Despite these problems with the new paradigm, it seems to be a promising tool for improving the way the Air Force plans and conducts operations and support. It provides a clearer picture of how units should work together to fulfill mission requirements and gives airmen, officers, and civilians a better understanding of how they contribute to mission success.
One final advantage of the new paradigm is very subtle. Recall that the first adaptation of the system flowchart to the military (fig. 3) involved changing "consumer research" to "mission evaluation and requirements." Limiting this evaluation process to current operational results and capabilities would have been a mistake. Leaders must continuously look forward, asking what future weapons and tactics will be required for mission success. Thus, the system flowchart puts research and development (R&D) in its proper context. R&D should and does look forward to new and better ways to accomplish the mission. In addition, it should continually feed information back into mission planning to ensure that technological advances are properly incorporated into strategy and tactics.11
The key question, however, may be whether the difficulties posed by the new paradigm are outweighed by its advantages. As Air Force leaders understand the necessity of improving operations within their organizations, they may look for new ways to explore the relationships between and within their units and to determine how well or poorly they work together. If we recognize our people's need to understand their contribution to the organization, we may look for new ways to clarify working relationships and improve unity toward the mission. The new paradigm allows us to do this--not necessarily easily but certainly effectively.
Just as "nothing is useful for every purpose, and perhaps everything is useful for some purpose,"12 the old and new paradigms for organizational structure are useful tools. The important difference between them is what they are useful for. The old paradigm is useful for visualizing the chain of command, the lines of authority, and the system of reporting within the unit. The new paradigm is useful for visualizing how the organization works together to accomplish the mission. In the final analysis, our choice will depend on whether we need to focus our attention on who works for whom, or on how we accomplish the mission and how we can continue to improve.
1. Although the present work force is more educated than its predecessors, this distinction may be compromised by the increasing mediocrity of American education. A 1983 report made the somber prediction that the present generation would be the first in the history of our country to grow up less educated than their parents. The National Commission on Excellence in Education, A Nation at Risk: The Imperative for Educational Reform (Washington, D.C.: Government Printing Office, April 1983), 5-16.
2. If people know what they are expected to do, they put forth their best efforts to accomplish the mission. Without knowing why their jobs are necessary or how they affect the jobs of others around them, however, they may wreak havoc on the organization and compromise its success. W. Edwards Deming, Out of the Crisis (Cambridge, Mass.: Massachusetts Institute of Technology, Center for Advanced Engineering Study, 1986), 18-19.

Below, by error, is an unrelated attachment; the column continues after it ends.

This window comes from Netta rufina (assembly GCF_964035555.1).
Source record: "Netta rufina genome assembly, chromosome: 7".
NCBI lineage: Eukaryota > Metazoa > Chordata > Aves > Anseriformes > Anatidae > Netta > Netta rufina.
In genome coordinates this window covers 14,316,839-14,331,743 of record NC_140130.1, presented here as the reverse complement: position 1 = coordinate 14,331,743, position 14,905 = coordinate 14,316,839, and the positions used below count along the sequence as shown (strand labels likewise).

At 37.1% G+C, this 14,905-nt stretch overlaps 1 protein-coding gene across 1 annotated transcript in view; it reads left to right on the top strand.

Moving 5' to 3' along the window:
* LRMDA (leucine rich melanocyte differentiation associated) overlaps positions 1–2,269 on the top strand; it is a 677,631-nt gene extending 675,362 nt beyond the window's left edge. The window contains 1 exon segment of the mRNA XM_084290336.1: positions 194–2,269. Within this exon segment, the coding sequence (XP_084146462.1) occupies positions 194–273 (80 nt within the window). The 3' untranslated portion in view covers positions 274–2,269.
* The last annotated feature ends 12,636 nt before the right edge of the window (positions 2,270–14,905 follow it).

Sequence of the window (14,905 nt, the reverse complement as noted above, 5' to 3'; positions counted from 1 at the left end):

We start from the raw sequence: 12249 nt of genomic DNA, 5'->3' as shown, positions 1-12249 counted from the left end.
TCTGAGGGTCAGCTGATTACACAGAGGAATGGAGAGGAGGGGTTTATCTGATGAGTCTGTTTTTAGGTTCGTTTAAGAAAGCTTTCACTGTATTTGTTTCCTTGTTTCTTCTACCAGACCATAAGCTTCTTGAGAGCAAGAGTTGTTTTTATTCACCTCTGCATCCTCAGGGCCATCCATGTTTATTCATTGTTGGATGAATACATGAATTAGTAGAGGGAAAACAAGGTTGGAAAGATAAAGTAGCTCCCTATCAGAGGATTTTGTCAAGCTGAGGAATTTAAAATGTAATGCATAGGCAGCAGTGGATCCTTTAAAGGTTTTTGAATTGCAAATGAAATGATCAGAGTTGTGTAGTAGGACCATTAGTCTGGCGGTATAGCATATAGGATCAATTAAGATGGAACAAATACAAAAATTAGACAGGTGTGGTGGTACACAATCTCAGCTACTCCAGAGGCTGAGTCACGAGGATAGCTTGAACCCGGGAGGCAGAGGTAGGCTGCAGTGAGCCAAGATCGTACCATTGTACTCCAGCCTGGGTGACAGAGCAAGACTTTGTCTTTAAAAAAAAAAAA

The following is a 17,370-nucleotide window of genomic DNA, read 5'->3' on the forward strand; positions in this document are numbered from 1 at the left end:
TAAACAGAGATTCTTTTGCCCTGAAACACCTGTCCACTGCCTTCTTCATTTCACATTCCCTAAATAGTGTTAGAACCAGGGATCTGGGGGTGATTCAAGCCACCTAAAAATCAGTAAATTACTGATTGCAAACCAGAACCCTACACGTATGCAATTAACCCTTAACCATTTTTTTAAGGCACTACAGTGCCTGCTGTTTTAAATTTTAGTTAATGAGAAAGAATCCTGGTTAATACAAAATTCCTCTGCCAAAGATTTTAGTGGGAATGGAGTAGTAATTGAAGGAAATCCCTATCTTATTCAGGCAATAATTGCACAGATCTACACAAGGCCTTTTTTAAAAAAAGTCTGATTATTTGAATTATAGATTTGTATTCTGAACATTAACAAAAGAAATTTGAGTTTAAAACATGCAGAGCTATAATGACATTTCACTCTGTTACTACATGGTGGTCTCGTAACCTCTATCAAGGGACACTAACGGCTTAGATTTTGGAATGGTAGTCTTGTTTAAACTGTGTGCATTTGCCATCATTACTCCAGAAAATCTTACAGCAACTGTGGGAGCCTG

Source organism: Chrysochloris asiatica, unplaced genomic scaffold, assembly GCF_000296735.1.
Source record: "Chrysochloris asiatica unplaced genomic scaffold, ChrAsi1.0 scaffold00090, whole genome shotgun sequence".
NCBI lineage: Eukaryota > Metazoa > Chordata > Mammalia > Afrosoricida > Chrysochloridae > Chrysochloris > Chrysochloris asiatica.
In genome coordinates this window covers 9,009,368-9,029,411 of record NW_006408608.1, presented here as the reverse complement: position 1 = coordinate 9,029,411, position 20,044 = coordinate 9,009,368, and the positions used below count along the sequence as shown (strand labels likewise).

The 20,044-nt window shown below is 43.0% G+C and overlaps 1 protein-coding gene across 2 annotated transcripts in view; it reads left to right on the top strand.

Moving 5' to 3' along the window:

3. Interestingly, the original version of MBO was much different from the MBO that is usually implemented. Goals and objectives are certainly useful planning tools, but MBO as practiced uses them as benchmarks against which managers and workers are judged. This practice encourages the achievement of objectives by either cutting corners or fudging figures, because the objectives become instruments of fear that are used to control subordinates.
4. See Brian L. Joiner and Peter R. Scholtes, "Total Quality Leadership vs. Management by Results" (Madison, Wis.: Joiner Associates, Inc., 1985).
5. Japan in 1950 would remain under occupation rule for two more years. The Japanese quickly implemented Dr Deming's ideas and later brought more American quality experts like Dr Joseph M. Juran and Dr Armand V. Feigenbaum to teach their management about quality. Japan has also produced several quality experts, notable among them Dr Kaoru Ishikawa and Dr Genichi Taguchi, but the roots of the Japanese quality revolution are in the lectures Dr Deming first delivered. The entire nation of Japan recognizes this fact by naming their highest quality award the Deming Prize.
6. See Joiner and Scholtes.
7. The second of Dr Deming's 14 points. Deming, 26-28. See also Howard S. Gitlow and Shelly J. Gitlow, The Deming Guide to Quality, Productivity, and Competitive Position (Englewood Cliffs, N.J.: Prentice-Hall, Inc., 1987); Nancy R. Mann, The Keys to Excellence: The Story of the Deming Philosophy, 3d ed. (Los Angeles: Prestwick Books, 1989); and William W. Scherkenbach, The Deming Route to Quality and Productivity: Road Maps and Roadblocks (Washington, D.C.: CEEPress Books, George Washington University, 1988).
8. The fact that much of this practice is dictated by legislative mandate makes it understandable but does not make it right.
9. Related by Dr Deming at the Quality, Productivity, and Competitive Position Seminar, 5-8 February 1991, Greenville, South Carolina. The new paradigm is also described in Joiner and Scholtes, 4-5.
10. Having gone through this exercise, readers may wish to construct a system flowchart of their own organizations to visualize the inner relationships and the path to mission success.
11. We seem to have adequately assimilated the capabilities of advanced technology into our tactics in recent campaigns, but--historically--changes in tactics have moved much more slowly than advances in weaponry. See Robert L. O'Connell, Of Arms and Men: A History of War, Weapons, and Aggression (New York: Oxford University Press, 1989).
12. Clarence Irving Lewis, Mind and the World Order (New York: Dover Publications, Inc., 1956), 15.
Capt Graham W. Rinehart (BS, Clemson University; MS, Golden Gate University) is assistant professor of aerospace studies, Air Force ROTC Detachment 770, Clemson University, Clemson, South Carolina. Previously, he was deputy director of safety and health, Astronautics Laboratory, Edwards AFB, California. Captain Rinehart is the author of Quality Education (forthcoming) and the coauthor of two technical papers.
The conclusions and opinions expressed in this document are those of the author cultivated in the freedom of expression, academic environment of Air University. They do not reflect the official position of the U.S. Government, Department of Defense, the United States Air Force or the Air University.